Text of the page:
In July 2021, 86-year-old Donna McArthur got a cellphone alert to evacuate her home immediately. From her dining room overlooking Latah Valley, she could see smoke from the Andrus Fire, several miles to the south.
"It was too far to be hazardous to me, but it got me thinking, 'What would I do?'" McArthur says.
Not only did she prepare a "go bag" with some clothes and money in case she had to quickly get in the car, but she also later moved irreplaceable items from her home into storage for the remainder of the fire season.
"Pictures of my grandparents, all these things I could not replace, including pictures off the wall, I put them in storage," McArthur says. "It was a terrible job for me. I filled about four boxes, and my son-in-law helped me carry them. ... But I shouldn't have to do that. It's not my land causing me the problem."
Shortly after her husband of nearly 64 years died in early 2019, McArthur found herself noticing how thickly the pine trees had grown on the property down the hill from the home they built about 30 years ago, she says.
Compared to when they purchased their lot in the Grandview/Thorpe area, McArthur guessed there were now three to four times as many trees. Between climate change bringing record-breaking hot summers and the younger growth filling in between larger trees, she was worried how a fire might burn up the hill toward her home.
The undeveloped lots below her property border the train tracks, where she worries errant sparks could start a fire. She says people have also been found camping with fires along a trail there.
When she looked into it, she was reminded that the City of Spokane owns a 30-foot-wide right-of-way for "A Street" immediately next to her property on the hillside. The road was never built, and McArthur wanted the city to come in and trim the trees on its property so that hers wouldn't be at risk.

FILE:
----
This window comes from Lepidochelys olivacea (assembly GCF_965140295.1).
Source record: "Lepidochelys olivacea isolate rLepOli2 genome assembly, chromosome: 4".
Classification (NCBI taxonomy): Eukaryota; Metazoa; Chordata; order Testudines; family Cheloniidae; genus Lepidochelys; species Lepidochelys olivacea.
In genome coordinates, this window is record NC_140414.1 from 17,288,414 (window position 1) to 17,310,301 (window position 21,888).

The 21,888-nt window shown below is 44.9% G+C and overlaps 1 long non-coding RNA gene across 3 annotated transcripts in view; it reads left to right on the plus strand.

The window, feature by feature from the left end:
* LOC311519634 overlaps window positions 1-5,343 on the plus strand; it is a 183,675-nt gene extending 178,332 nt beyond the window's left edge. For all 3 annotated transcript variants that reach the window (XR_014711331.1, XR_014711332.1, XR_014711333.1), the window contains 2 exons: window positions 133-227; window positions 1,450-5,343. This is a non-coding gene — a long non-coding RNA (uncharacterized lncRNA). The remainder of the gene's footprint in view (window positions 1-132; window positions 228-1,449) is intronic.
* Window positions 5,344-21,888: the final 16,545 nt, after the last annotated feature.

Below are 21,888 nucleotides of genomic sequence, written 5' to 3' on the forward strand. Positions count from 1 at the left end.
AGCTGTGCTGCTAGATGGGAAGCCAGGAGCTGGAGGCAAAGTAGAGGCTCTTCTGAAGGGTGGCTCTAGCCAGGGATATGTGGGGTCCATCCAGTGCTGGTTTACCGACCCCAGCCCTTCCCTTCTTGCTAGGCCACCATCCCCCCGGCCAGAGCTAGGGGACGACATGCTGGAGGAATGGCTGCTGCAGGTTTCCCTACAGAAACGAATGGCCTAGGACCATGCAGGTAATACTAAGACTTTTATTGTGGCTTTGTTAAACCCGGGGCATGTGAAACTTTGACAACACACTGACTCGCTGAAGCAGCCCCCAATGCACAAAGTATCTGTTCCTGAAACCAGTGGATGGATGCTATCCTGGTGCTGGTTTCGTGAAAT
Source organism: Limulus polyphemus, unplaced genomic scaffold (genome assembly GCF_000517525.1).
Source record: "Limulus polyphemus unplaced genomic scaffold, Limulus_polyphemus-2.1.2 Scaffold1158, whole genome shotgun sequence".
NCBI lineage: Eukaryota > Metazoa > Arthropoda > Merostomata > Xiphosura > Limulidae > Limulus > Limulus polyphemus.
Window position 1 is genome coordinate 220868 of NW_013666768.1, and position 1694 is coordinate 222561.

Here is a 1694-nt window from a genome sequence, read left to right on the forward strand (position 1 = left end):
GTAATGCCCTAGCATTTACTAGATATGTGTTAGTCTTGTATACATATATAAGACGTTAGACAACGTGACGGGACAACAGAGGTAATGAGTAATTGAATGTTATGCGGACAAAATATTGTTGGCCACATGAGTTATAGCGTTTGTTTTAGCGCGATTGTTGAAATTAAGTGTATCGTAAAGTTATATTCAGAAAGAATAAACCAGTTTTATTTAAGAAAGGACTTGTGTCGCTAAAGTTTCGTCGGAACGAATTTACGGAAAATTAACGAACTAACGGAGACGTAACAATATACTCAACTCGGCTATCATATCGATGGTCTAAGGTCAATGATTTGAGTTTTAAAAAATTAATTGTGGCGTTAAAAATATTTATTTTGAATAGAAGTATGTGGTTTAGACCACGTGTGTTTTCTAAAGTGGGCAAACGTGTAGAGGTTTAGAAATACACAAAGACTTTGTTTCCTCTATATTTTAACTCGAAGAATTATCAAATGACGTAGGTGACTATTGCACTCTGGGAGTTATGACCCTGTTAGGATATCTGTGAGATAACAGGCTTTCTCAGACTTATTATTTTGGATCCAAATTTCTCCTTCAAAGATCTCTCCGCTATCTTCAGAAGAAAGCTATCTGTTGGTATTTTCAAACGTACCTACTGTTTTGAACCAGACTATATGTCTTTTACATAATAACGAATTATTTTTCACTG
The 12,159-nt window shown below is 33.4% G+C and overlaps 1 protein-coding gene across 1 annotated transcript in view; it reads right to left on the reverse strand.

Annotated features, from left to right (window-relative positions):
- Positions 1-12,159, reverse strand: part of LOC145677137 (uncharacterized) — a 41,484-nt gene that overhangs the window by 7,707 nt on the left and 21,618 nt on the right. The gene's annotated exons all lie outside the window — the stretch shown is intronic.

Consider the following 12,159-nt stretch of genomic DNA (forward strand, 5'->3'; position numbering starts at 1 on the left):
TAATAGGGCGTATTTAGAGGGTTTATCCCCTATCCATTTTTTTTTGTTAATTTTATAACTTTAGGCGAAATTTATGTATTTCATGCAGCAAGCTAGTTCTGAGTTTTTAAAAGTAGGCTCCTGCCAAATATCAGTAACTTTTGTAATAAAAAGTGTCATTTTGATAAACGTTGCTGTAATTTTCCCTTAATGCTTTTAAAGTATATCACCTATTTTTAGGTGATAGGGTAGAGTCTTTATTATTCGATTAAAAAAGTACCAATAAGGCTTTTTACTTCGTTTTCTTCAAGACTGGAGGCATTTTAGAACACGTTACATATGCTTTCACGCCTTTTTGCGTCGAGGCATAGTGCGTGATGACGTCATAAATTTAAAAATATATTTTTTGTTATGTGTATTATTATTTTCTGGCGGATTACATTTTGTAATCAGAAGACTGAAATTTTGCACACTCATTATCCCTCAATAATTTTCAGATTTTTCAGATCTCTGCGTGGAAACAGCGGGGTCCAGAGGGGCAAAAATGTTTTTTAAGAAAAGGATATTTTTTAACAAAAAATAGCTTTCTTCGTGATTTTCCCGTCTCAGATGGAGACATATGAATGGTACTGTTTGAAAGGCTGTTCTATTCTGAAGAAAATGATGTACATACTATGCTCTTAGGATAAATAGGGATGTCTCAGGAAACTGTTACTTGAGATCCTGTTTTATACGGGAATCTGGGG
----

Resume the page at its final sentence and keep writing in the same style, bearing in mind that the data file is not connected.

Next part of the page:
But after having Councilwoman Lori Kinnear and Spokane Fire Chief Brian Schaeffer out to the property to confirm that there was indeed a lot of potential fuel there, McArthur says she felt like no one had a good solution for her.
She was told she could cut the smallest trees down herself, but at her age that means paying someone, and her limited income makes that difficult. A deputy fire marshal who visited her home said there were no code violations to force other property owners to do anything unless problem trees were within 10 feet of her house. And private companies she invited to the property voiced concerns about hauling trimmed trees up or down the steep hill.
"It's been frustrating. I feel kind of like I'm pounding on the door and nobody's answering, and I'm angry," McArthur says. "I spent three years talking to everybody I could be referred to."
While McArthur's situation may be somewhat unique, the larger strategy of making the wildland-urban interface more resilient is one the city is working to adopt. As dense neighborhoods continue to butt up against thick stands of trees and other natural environments, the need to prepare grows.
Especially after seeing the destruction of places like Malden, Schaeffer tells the Inlander that the fire department has shifted priorities.
"There were a number of lessons that were learned and that made us reevaluate very quickly," Schaeffer says. "Our fire department's direction is based on a larger national cohesive strategy for how we as a nation prepare for and proactively prevent wildland-urban interface fires."
With a dedicated wildland staff member set to be hired in the fire department, recently adopted codes enabling the city to enforce more fire safety measures, and creative solutions like using goats to clear the underbrush, Spokane appears poised to expand its prevention efforts.
In some cases, when a property has dangerous "ladder fuels" such as small shrubs and brush that can catch larger trees on fire, the fire marshal could issue a code violation requiring a property owner to clear the property to specific distances.